Indonesia Citing legal technicalities, the Pekanbaru District Court turned down a lawsuit filed by a local resident demanding a pretrial hearing against a controversial warrant ( SP3 ) issued by Riau Police to terminate investigations into 15 companies suspected to have been involved in several forest fires and illegal land clearings in the province last year.
The court did not touch on the substance of the lawsuit, which included the contention that the police did not have a strong reason to drop the case. Instead, judge Sorta Ria Neva focused her ruling on procedural matters.
The judge concluded that Ferry Sapta, as plaintiff, did not meet the legal requirements to file a civil lawsuit (CLS) on behalf of other citizens.
Like all citizens, said the judge, Ferry had the right to file a CLS, but the plaintiff failed to send the required notifications to the defendants.
According to law, notification letters have to be sent to defendants 60 days before a lawsuit is filed with a court and copies of the letters have to be sent to the local district court. However, no such notification letters were found.
Thats why the pretrial hearing proposed by the plaintiff has been denied, said Sorta, adding that Ferry was also obliged to pay Rp 5,000 for court expenses.
The ruling on the pretrial hearing is final. There are no further legal avenues available after that, said the judge.
The police claimed they decided to discontinue investigations into the companies in January because of a lack of evidence. The decision sparked anger among local farmers and environmentalists.
The Environment and Forestry Ministry expressed deep disappointment because the polices decision went against the governments determination to punish those who were responsible for the severe forest fires caused by land clearings.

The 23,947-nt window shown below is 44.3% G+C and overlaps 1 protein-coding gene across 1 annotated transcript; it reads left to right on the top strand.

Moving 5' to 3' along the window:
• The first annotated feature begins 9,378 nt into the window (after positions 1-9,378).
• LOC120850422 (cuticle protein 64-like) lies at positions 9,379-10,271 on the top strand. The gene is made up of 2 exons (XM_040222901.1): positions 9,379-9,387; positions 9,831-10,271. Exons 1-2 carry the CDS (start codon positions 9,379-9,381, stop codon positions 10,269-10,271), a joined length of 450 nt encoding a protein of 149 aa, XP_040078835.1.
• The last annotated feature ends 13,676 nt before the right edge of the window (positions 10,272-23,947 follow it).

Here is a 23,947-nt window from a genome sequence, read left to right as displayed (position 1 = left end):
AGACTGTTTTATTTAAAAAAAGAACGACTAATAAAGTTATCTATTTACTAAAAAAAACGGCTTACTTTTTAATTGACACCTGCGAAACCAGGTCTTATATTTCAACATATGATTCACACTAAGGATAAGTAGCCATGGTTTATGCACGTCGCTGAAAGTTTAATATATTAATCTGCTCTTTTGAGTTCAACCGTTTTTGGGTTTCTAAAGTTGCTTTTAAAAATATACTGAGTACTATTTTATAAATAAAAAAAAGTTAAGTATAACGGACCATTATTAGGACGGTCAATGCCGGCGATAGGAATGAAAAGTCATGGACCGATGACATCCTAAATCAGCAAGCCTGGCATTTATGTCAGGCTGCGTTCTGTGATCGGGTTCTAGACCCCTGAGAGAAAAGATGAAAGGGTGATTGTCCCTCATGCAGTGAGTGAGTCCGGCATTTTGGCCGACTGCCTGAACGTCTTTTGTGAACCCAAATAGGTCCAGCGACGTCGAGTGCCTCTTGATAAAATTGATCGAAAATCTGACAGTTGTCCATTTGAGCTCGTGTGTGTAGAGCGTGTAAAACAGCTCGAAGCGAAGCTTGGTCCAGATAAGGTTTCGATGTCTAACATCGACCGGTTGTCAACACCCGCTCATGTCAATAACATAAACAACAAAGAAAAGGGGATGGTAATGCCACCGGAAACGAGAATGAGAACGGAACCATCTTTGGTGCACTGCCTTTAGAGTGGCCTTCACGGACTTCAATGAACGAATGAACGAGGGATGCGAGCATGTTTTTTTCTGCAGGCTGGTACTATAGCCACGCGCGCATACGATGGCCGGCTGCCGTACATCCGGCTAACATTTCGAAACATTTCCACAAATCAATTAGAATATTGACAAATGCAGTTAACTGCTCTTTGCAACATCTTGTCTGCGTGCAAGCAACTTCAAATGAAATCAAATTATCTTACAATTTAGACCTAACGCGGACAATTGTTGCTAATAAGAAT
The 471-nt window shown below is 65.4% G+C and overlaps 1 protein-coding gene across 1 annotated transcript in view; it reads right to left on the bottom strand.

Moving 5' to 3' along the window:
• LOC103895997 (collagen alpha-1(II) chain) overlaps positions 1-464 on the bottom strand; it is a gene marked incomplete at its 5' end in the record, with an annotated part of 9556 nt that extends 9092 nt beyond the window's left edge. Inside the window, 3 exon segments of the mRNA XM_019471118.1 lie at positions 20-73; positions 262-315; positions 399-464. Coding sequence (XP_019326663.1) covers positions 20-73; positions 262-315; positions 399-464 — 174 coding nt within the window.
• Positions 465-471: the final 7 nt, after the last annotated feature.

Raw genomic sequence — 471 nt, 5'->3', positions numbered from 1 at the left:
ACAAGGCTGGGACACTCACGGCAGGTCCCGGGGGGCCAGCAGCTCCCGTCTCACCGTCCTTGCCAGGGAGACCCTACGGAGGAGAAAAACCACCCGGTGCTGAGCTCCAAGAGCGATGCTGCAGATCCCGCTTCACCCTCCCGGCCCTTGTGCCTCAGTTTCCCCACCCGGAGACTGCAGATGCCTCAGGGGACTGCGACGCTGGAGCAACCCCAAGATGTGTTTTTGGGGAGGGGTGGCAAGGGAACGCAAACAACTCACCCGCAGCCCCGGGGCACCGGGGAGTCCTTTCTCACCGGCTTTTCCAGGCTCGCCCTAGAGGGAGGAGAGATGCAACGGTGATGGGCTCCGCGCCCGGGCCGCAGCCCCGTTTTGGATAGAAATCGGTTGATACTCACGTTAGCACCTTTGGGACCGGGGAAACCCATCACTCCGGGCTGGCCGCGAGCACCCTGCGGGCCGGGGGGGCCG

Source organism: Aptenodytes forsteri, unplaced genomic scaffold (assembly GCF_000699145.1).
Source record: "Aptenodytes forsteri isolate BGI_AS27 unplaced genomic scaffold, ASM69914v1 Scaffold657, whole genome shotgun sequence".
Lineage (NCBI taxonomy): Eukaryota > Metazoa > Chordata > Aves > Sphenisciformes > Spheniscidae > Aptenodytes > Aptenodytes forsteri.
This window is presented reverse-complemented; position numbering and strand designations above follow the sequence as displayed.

Last years forest fires in Sumatra and Kalimantan attracted global attention because they caused severe health problems for people in the provinces and neighboring countries and massive damage to forests.
The House of Representatives demanded National Police chief Gen. Tito Karnavian replace the provincial police chief. Newly appointed Riau Police chief Brig. Gen. Zulkarnain indicated that the force had made procedural mistakes in issuing the SP3.
We have made an internal evaluation. It is true that there are a few things that should be corrected, Zulkarnain said at the House last month.
Meanwhile, a lawyer with the Riau Police, Nirwan, said that the ruling was in accordance with the evidence presented during the hearing.
There was no preliminary evidence found indicating that the corporations committed the crime of burning fields, Nirwan said after the court ruled.
The spokesman of the plaintiffs legal team, Mayandri Zuzarman, expressed disappointment against the ruling, saying that the fires and the smoky haze had severely harmed people.
As he is one of the affected people, how come the plaintiff was declared to have no legal standing to file a lawsuit for a pretrial hearing? Mayandri asked.